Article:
Patterns of exclusion in an intraguild predator–prey system depend on initial conditions
Article first published online: 14 FEB 2008
© 2008 The Authors
Journal of Animal Ecology
Volume 77, Issue 3, pages 624–630, May 2008
How to Cite
Montserrat, M., Magalhães, S., Sabelis, M. W., De Roos, A. M. and Janssen, A. (2008), Patterns of exclusion in an intraguild predator–prey system depend on initial conditions. Journal of Animal Ecology, 77: 624–630. doi: 10.1111/j.1365-2656.2008.01363.x
- Issue published online: 27 FEB 2008
- Article first published online: 14 FEB 2008
- Received 25 May 2007; accepted 13 November 2007Handling Editor: Kevin McCann
- community structure;
- predator–prey dynamics;
- predatory mites;
- transient dynamics
- 1When intraguild (IG)-prey are superior to IG-predators in competing for a shared resource, theory predicts coexistence of the IG-prey or the IG-predator with the resource depending on the productivity level: (a) resource and IG prey coexist when productivity is low; (b) IG-predator and resource coexist at high productivity; (c) if IG-prey and IG-predators can coexist, it is only at intermediate productivity levels.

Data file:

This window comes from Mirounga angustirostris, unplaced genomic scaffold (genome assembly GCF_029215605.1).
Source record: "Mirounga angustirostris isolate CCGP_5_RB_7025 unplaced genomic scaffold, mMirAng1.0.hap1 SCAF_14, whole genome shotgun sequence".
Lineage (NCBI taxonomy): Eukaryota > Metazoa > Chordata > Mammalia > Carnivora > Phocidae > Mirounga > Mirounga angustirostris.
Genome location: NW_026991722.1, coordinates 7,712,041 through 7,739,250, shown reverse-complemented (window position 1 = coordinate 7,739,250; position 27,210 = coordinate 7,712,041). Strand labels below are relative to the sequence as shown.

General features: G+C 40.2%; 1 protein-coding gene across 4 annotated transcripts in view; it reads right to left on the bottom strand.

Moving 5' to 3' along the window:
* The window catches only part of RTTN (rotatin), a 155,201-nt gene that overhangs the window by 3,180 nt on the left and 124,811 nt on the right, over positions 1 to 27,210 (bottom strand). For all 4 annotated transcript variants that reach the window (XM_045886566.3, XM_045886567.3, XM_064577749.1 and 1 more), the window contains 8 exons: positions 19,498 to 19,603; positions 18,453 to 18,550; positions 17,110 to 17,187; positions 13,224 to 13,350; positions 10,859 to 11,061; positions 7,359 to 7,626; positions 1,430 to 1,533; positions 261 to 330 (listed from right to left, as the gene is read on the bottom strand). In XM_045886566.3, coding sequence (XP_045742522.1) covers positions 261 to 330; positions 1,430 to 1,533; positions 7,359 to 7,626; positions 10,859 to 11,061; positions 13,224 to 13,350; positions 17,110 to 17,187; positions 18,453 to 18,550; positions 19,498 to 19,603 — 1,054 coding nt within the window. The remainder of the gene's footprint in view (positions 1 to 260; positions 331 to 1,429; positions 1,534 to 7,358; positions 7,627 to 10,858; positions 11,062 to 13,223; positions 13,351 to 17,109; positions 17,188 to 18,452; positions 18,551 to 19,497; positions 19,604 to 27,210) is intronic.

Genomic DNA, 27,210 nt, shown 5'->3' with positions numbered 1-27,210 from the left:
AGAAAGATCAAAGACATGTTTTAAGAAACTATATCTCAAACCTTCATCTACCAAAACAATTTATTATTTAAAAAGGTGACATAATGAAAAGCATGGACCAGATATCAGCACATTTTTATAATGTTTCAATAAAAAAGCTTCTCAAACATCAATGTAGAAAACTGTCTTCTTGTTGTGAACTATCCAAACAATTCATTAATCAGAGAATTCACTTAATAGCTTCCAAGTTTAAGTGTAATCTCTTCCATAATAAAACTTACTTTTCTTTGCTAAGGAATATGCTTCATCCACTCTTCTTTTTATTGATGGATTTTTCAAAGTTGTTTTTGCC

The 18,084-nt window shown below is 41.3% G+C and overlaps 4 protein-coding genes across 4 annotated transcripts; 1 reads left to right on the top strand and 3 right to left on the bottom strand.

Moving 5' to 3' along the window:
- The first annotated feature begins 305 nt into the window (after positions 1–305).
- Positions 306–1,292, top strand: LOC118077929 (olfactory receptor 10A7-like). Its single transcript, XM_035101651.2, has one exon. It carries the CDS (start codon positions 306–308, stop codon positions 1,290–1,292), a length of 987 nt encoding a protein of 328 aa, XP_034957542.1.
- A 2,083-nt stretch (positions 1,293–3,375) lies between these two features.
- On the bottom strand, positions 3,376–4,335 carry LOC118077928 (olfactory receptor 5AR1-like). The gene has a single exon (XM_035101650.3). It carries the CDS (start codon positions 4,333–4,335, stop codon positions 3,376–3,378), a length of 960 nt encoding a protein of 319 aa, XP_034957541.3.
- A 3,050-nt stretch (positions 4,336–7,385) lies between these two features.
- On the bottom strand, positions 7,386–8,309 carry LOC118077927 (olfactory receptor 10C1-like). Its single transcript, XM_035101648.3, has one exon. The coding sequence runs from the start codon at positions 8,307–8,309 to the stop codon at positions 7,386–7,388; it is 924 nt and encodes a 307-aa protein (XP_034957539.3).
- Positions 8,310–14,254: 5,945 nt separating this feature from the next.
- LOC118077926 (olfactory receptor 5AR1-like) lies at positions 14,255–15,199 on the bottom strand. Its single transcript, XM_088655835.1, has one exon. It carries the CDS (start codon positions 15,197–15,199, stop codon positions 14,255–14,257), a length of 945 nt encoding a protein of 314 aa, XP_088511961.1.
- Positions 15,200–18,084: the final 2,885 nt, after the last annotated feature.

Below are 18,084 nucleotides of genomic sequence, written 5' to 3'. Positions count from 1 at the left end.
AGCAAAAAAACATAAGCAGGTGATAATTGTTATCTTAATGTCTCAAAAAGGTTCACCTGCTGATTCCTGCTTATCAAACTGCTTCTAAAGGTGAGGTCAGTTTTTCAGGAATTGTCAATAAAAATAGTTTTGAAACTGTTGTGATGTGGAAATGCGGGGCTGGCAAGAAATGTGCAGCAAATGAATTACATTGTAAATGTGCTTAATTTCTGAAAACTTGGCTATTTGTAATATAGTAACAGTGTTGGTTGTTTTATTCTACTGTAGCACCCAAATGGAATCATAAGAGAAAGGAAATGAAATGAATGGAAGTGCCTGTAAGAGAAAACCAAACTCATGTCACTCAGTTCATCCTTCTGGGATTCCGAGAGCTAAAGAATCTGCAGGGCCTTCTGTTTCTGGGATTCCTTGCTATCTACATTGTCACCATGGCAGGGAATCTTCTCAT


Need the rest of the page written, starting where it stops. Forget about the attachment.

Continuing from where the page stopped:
- 2We tested the existence of productivity-dependent regions of coexistence using an experimental system of two predatory mites and a shared food source (pollen).
- 3At high levels of pollen supply (i.e. high productivity), the IG-predator excluded the IG-prey in most, but not all, cases. The same pattern of exclusion was observed at low productivity, at which the IG-prey was expected to exclude the IG-predator. Therefore, species composition could not be predicted by productivity levels. Instead, our results show that initial conditions affected strongly the outcome of the interaction.
- 4We emphasize the need for theory on IG-predation that takes the effects of stage structure, initial conditions and transient dynamics into account.